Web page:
Friday, January 18, 2008

Forms Lingo translated to JDeveloper using ADF (Part 1)

Oracle Forms packages a lot of functionality up for us so that we don't have to worry too much about things like data binding.
Creating an application using ADF in JDeveloper requires us to do a lot of thinking that was previously done for us by Forms, but also attempts to provide us with some flexibility.

In Forms, we usually create a Forms Module by firstly determining the base table/view that we are going to use, then creating a block based on one or more of those tables/views.
In JDeveloper, this process is more involved, as its inherent flexibility allows you to define the tables/views you are going to use, as well as specifying whether you want to allow that data to be read-only or updateable. Specifying this accessibility level early on allows you to restrict the data access methods that are auto-generated later. The application construction methods used by JDeveloper aid in using a bottom-up approach to development. The developer is made to think about the transactions that are to be involved in the module, and apply specific coding style to the development of each screen depending on the final required functionality, as well as being given the flexibility of changing the entire approach if more functionality is later required.

In Forms, once a base table block is set up, you have control over the fields that are to be returned and populated from the query, as well as the physical layout characteristics of those fields. This concept is slightly separated in JDeveloper. At the point where you specify the query (or queries) that you are going to use within the app, you only have control over the suggested physical labelling of the returned fields at that time. The other physical characteristics are handled in the View component. Because ADF development promotes the separation of the visual aspects from the business logic components, its development is split up into what is referred to as MVC - the Model/View/Controller. The Model component takes care of the data model and its relationship structure(s). The View components take care of how the user interface is presented. The Controller components hold the events and actions that interaction with the View components have on the Model components, such as pressing button, or clicking a link.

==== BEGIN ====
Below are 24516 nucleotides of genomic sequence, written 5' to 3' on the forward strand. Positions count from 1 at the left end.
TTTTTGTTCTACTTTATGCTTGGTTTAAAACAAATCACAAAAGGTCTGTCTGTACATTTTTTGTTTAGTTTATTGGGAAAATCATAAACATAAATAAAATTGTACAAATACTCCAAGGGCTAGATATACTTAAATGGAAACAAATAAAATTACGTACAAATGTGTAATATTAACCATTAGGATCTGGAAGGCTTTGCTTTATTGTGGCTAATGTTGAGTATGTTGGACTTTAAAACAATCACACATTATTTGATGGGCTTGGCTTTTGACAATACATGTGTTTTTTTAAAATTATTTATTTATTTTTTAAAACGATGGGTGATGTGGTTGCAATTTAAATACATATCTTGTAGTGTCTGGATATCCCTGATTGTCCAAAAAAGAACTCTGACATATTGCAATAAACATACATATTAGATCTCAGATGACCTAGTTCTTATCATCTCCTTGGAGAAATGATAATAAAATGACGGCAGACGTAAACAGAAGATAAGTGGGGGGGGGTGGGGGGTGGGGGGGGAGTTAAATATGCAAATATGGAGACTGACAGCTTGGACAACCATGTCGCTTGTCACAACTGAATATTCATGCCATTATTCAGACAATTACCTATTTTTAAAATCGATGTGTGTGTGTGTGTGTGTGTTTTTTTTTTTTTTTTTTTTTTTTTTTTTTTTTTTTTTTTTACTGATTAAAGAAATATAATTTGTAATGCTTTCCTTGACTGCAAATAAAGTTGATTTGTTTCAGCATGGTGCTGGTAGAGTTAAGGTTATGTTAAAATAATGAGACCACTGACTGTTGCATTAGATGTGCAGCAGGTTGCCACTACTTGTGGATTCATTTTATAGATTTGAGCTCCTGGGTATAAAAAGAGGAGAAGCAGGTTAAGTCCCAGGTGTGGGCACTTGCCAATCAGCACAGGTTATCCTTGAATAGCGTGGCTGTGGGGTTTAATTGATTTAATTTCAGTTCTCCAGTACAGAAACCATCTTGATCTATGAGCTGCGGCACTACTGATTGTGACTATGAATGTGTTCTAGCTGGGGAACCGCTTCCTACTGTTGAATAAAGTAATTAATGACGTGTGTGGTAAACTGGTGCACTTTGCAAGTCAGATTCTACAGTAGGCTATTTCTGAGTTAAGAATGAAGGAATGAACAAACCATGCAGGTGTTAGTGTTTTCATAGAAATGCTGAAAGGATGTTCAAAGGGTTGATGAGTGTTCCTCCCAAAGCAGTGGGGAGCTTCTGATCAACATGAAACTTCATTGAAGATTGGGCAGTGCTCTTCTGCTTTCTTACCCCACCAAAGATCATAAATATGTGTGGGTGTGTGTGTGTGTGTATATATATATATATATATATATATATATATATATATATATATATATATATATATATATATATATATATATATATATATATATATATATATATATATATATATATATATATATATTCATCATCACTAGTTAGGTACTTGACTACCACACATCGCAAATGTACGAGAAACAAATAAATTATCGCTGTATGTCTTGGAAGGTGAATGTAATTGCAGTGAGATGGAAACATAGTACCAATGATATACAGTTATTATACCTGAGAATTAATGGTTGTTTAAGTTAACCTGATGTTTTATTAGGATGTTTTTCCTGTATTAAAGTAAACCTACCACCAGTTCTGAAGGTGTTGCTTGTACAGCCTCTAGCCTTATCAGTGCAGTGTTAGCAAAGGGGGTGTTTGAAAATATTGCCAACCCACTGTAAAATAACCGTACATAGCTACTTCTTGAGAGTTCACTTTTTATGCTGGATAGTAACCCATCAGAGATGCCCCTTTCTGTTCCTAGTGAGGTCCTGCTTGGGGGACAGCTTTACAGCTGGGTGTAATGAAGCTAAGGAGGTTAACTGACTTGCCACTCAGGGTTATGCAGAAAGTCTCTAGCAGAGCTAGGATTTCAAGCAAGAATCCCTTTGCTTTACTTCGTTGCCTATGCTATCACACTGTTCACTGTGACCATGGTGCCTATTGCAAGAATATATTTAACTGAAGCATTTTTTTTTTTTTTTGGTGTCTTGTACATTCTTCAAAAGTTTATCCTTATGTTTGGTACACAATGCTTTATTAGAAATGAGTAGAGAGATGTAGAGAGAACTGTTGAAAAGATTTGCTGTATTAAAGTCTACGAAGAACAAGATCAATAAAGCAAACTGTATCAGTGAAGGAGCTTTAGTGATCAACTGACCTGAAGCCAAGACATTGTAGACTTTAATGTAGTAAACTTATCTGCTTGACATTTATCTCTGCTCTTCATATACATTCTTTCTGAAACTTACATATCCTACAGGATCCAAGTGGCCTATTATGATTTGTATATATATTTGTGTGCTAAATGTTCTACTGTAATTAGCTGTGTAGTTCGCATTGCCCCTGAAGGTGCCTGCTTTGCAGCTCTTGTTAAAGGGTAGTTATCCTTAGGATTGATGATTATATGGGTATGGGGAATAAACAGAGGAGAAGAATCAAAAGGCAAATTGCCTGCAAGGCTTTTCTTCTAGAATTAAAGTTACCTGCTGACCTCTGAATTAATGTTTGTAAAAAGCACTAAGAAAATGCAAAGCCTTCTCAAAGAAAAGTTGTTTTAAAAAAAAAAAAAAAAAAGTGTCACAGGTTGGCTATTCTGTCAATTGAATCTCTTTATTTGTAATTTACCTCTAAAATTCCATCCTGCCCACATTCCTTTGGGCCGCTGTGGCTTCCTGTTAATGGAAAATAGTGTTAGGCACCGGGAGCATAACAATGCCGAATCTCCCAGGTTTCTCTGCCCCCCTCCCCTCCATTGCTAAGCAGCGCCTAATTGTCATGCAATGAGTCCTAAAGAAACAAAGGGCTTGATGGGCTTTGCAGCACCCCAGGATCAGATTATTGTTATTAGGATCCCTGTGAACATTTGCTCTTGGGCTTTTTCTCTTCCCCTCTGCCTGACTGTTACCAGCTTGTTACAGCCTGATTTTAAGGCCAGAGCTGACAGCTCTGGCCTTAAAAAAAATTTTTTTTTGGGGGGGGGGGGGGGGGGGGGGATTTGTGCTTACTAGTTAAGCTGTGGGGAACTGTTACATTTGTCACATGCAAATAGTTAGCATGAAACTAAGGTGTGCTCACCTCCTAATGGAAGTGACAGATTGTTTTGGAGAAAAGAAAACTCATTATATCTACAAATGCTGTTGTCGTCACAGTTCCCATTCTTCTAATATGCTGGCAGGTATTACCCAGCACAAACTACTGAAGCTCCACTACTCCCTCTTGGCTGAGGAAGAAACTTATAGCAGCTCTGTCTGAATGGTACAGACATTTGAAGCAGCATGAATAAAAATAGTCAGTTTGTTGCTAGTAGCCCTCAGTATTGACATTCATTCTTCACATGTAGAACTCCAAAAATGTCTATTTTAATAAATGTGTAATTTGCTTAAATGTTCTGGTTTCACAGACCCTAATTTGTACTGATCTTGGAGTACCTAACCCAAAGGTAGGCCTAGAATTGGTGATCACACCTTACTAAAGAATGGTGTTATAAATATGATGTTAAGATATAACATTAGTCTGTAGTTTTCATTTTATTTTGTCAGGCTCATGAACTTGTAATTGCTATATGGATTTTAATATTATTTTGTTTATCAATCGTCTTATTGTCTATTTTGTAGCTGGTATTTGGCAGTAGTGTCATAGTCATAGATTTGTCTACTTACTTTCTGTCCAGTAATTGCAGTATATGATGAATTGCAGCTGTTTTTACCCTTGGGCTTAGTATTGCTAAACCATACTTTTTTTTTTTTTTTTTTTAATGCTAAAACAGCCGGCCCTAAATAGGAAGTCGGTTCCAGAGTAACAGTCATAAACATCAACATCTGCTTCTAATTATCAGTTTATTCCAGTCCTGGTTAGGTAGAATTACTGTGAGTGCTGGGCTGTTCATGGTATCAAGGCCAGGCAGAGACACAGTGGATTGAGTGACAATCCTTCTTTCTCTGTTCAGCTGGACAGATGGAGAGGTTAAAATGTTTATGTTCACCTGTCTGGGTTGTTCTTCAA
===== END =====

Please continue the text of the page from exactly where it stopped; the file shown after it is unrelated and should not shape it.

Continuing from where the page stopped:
MVC terminology can be translated into Forms components. The Model is the underlying database tables (or stored procedures or dynamic SQL statements, etc) on which you base your blocks. The View is the physical canvas layout of your Forms Items - all of the UI components such as items, tabs, buttons, trees, drop-down lists etc. The Controller is all of the triggers and program units that translate events and user actions into business logic - as well as the Forms built-ins that control the flow of triggers.

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